So maybe I would vote for the Tories? Unlike many of my countrymen I would not regard that as the unforgiveable sin, and indeed have also voted Tory in the past. I believe that whatever one’s views on Brexit, the result of the 2016 referendum has to be honoured if democracy is to survive, so I would be inclined to support them on that issue. But there are other issues that are disturbing – not least the character and general liberal regressivism of their leader.

Which leads me to another party I once belonged to – indeed was a founder member of – the Lib Dems (I belonged to the Dem part – the SDP). Their extremist position on Europe, transgenderism and most social issues, makes voting for a Lib Dem just as difficult as the others.

The Greens are too Green. The Brexit Party don’t have a manifesto. And there are no independents standing in my constituency, nor any of the tiny ‘Christian’ parties. Even if there were, I am not sure I would vote for them – precisely because the term Christian cannot be tied to any one political party or set of policies.

Electoral dilemma

For someone who believes that it would be wrong of me not to use my vote it is a pretty difficult decision. It may be that I just look at the individual candidates in my constituency and vote for the least bad option – or it may be that I register a protest vote by writing ‘none of the above’ and therefore my vote will be recorded as a spoilt ballot. Who will deliver me from this electoral dilemma – one that I suspect is shared by many.

All I can encourage people to do is think for themselves, read the party manifestos and find out about local candidates. Above all we must pray. And perhaps some Christians will feel inspired to get more involved in politics so that the field is not just left to those who ignore or despise the word of God. And of course – above all we must pray.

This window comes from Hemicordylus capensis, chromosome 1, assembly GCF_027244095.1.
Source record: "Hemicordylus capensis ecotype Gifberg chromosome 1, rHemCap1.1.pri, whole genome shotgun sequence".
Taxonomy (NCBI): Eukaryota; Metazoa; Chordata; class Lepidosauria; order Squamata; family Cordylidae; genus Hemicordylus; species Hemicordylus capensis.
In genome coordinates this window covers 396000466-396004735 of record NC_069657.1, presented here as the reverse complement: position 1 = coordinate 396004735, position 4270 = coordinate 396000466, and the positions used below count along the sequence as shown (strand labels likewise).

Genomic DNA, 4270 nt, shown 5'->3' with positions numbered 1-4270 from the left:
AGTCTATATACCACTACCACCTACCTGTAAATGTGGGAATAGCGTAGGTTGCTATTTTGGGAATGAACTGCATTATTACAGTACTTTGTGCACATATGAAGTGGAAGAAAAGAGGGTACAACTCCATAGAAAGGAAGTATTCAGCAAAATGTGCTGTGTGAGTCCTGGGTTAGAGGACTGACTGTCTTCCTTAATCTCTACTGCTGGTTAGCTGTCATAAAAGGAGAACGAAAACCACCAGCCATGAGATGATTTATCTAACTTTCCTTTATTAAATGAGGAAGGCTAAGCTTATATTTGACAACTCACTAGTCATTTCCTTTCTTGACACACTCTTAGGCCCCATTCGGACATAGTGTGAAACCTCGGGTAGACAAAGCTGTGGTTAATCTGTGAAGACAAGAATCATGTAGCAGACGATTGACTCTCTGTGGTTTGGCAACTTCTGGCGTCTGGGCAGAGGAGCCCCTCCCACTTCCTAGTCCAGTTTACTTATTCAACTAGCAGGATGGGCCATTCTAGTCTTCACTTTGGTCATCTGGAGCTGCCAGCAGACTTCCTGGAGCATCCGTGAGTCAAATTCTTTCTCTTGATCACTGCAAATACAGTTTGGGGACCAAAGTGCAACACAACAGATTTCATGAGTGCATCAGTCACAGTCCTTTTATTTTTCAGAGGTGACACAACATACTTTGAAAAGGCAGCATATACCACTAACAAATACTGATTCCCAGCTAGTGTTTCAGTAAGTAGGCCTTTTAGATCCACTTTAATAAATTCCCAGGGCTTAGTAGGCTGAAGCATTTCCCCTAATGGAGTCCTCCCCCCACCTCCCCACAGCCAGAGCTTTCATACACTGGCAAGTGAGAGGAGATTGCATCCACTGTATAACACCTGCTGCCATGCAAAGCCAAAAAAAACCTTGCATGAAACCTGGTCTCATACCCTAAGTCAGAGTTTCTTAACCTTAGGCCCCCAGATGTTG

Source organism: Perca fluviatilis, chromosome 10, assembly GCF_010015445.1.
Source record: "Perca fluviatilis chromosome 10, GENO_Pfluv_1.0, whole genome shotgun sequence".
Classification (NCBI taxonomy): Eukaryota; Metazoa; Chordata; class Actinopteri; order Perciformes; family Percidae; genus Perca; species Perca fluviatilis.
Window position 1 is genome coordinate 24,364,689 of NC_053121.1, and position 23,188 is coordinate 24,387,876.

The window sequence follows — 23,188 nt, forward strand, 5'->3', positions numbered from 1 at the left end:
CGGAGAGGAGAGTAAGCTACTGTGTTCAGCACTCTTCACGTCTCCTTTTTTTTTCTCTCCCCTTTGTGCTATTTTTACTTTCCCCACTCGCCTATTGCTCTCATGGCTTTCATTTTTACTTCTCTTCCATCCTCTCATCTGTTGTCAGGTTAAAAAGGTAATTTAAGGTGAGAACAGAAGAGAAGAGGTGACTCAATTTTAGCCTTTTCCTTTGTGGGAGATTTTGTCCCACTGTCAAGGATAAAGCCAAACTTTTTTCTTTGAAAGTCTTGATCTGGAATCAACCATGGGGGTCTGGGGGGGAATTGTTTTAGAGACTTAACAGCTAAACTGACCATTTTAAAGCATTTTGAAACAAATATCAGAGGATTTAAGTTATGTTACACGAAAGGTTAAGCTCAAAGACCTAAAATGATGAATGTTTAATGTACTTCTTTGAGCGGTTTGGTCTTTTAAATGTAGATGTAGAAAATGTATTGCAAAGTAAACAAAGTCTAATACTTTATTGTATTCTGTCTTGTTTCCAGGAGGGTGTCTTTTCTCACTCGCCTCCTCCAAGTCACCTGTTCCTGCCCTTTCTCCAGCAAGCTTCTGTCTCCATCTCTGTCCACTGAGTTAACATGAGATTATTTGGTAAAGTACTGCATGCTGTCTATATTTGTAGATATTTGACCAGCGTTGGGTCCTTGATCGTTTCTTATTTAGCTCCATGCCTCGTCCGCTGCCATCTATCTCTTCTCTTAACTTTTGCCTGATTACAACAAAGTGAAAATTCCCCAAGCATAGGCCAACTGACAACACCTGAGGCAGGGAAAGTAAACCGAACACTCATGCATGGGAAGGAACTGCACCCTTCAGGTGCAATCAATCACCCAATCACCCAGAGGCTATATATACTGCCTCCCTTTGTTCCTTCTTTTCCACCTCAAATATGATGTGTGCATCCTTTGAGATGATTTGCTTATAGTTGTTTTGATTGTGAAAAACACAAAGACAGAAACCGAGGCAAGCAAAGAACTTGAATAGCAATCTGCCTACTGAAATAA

Sometimes we have a lot to learn from the wisdom of the past. John Wesley gave the following wise advice, recorded in The Journal of John Wesley:

‘October 6, 1774. I met those of our society who had votes in the ensuing election, and advised them:

1. To vote, without fee or reward, for the person they judged most worthy.

2. To speak no evil of the person they voted against, and

3. To take care their spirits were not sharpened against those that voted on the other side.’

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3 comments

  1. ‘To vote, without fee or reward, for the person they judged most worthy.’

    This in a lot of circumstances would be sound advice.

    But many of us live in marginal constituencies, in which the party of our choice has very little chance of winning.

    So tactical voting comes into play.

    For instance, I live in Glasgow East, which is a Labour/ SNP marginal.

    As a unionist, I intend NOT to vote for my favoured party, the Conservatives, but to vote for Labour, whose policies I profoundly disagree with.

    Despite doing so, I hope to play my part in denying the SNP one less seat in Parliament, i.e., Glasgow East, while expecting the Conservatives to win, nationally, with a majority.

    Let’s hope it works out that way!

  2. Thank you, David.

    Commenting just after Wesley, John Newton wrote this:
    “I have so poor an opinion of the bulk both of the electors and the elected, that, I think, if the seats in the house of commons could be determined by a lottery, abundance of mischief and wickedness might be prevented, and perhaps the nation might be represented to as much advantage by this as by any other system.” (From a letter on political debate in vol 4 of the Banner of Truth edition of his works).

    Some while later, J C Ryle said,
    “There are few Englishmen who do not know something of a general election to Parliament. Many are the evils which come to the surface at such a time. Bad passions are called out. Old quarrels are dug up, and new ones are planted. Promises are made, like pie-crust, only to be broken. False profession, lying, drunkenness, intimidation, oppression, flattery, abound on every side. At no time perhaps does human nature make such a poor exhibit of itself as at a general election!” (Chapter on ‘Election’ in Old Paths)

    So nothing new under the sun then.